Nontechnical aspects of household energy reductions

Patrick Moriarty, Damon Honnery

Research output: Chapter in Book/Report/Conference proceedingChapter (Book)Researchpeer-review

1 Citation (Scopus)


Domestic energy forms a significant part of total energy use in OECD countries, accounting for 22 % in the USA in 2011. Together with private travel, domestic energy reductions are one of the few ways that households can directly reduce their greenhouse gas emissions. Although domestic energy costs form a minor part of average household expenditure, the unit costs for domestic electricity and natural gas vary by a factor of 4 and 5, respectively, among OECD countries, and per capita use is strongly influenced by these costs. Other influences on domestic energy use are household income, household size, residence type (apartment/flat vs. detached house), and regional climate. Numerous campaigns have been carried out in various countries to reduce household energy use. A large literature has analyzed both the results of these studies and the general psychology of pro-environmental behavior, yet the findings often seem to conflict with the national statistical data. The authors argue that the rising frequency of extreme weather events (especially heat waves, storms, and floods), together with sea level rises, is likely to be a key factors in getting both the public and policy makers to treat global climate change as a matter of urgency. Costs of domestic energy are likely to rise in the future, possibly because of carbon taxes. But such taxes will need to be supplemented by other policies that not only encourage the use of more efficient energy-consuming appliances but also unambiguously support energy and emission reductions in all sectors.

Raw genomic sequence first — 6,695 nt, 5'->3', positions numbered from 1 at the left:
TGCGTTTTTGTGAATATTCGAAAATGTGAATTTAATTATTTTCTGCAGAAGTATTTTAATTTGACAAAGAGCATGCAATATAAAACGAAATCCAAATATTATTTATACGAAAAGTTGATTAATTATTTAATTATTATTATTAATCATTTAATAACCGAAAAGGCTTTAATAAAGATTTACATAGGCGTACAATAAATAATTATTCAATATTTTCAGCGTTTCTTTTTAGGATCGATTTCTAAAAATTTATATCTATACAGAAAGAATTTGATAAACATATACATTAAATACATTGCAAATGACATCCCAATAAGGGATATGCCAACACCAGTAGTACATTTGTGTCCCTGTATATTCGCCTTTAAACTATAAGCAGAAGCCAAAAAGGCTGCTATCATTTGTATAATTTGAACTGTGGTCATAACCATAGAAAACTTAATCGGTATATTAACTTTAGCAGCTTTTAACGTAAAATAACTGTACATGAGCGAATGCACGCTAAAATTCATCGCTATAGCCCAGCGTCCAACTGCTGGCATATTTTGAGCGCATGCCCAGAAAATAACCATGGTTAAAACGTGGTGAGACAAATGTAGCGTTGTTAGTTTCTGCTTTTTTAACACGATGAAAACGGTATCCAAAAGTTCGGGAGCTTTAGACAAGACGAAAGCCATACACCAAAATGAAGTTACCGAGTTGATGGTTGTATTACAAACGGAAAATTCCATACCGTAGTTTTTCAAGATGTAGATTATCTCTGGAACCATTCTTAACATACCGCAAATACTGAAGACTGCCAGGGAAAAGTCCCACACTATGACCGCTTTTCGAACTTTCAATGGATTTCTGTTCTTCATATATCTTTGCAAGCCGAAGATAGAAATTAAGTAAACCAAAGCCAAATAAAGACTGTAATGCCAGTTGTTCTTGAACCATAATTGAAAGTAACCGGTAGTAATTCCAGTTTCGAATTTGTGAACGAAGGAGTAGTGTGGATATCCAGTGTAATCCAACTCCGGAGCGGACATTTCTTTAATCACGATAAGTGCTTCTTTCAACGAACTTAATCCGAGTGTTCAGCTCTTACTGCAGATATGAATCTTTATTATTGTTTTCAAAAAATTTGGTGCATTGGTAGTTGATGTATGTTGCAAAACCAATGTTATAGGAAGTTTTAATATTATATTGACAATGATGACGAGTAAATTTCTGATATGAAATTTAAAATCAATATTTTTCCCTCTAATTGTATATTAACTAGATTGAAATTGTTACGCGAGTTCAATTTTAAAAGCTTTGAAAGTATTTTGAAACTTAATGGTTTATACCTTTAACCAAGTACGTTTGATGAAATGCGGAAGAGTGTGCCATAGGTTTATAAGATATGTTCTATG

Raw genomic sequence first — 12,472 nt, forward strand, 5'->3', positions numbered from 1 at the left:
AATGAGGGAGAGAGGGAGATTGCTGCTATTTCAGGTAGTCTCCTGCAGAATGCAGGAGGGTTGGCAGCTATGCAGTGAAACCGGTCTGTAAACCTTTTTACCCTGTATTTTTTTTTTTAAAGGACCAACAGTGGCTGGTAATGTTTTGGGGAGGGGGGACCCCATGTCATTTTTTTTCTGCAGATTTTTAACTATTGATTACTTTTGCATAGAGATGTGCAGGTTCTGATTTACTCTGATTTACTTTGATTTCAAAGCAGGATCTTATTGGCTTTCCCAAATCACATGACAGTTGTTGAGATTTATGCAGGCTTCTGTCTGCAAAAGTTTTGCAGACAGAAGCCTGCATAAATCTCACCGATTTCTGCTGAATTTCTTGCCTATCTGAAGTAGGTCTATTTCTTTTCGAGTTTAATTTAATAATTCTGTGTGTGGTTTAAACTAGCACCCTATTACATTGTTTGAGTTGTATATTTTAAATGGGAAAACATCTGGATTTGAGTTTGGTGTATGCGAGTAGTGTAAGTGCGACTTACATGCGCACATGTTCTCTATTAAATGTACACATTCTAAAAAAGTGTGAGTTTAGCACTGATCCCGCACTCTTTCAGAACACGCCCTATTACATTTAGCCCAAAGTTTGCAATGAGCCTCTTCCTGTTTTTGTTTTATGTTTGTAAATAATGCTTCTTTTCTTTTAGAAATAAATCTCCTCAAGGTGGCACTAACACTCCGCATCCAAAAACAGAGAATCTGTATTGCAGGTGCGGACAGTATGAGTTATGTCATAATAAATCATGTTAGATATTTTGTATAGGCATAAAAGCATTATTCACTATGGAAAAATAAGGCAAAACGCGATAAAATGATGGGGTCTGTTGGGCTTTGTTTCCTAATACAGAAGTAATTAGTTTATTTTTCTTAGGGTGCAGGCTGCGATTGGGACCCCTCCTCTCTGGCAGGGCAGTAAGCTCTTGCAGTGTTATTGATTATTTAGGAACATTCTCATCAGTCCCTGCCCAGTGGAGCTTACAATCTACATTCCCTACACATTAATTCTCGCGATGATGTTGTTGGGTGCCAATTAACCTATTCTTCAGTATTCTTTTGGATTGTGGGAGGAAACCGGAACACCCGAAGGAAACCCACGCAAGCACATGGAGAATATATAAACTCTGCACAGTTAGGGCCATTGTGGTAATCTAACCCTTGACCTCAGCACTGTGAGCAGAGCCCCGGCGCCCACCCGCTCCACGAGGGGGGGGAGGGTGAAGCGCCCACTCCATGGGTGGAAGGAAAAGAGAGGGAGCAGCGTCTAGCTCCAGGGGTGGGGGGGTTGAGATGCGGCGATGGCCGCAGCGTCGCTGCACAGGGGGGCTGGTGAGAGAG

Original languageEnglish
Title of host publicationHandbook of Climate Change Mitigation and Adaptation
EditorsWei-Yin Chen, Toshio Suzuki, Maximilian Lackner
Place of PublicationSwitzerland
Number of pages19
ISBN (Electronic)9783319144092
ISBN (Print)9783319144085
Publication statusPublished - 1 Jan 2016


  • Australia
  • Barriers to conservation
  • Carbon taxes
  • Climate extremes
  • Conflicting policies
  • Domestic energy consumption
  • Ecological citizenship
  • Electricity use
  • Energy conservation context
  • Energy costs
  • Energy efficiency
  • Energy performance rating
  • Environmentally friendly modes
  • European union (EU)
  • Extreme weather
  • Fossil fuel depletion
  • Fossil fuel reserves
  • Gross national income (GNI)
  • Household expenditure
  • Household income
  • Household size
  • Income inequality
  • Information provision
  • Involuntary environmentalists
  • Japan
  • Moral licensing
  • National statistical data
  • Natural gas use
  • Organisation for economic co-operation and development (OECD)
  • Personal carbon trading
  • Pro-environmental behavior
  • Refrigerators
  • Representative concentration pathway (RCP)
  • Smart houses
  • Social context
  • Social cost of carbon
  • Social marketing
  • Social psychology
  • Space heating
  • Structure of domestic energy costs
  • Unintended consequences
  • United kingdom
  • United states
  • Urban density
  • Urban heat island

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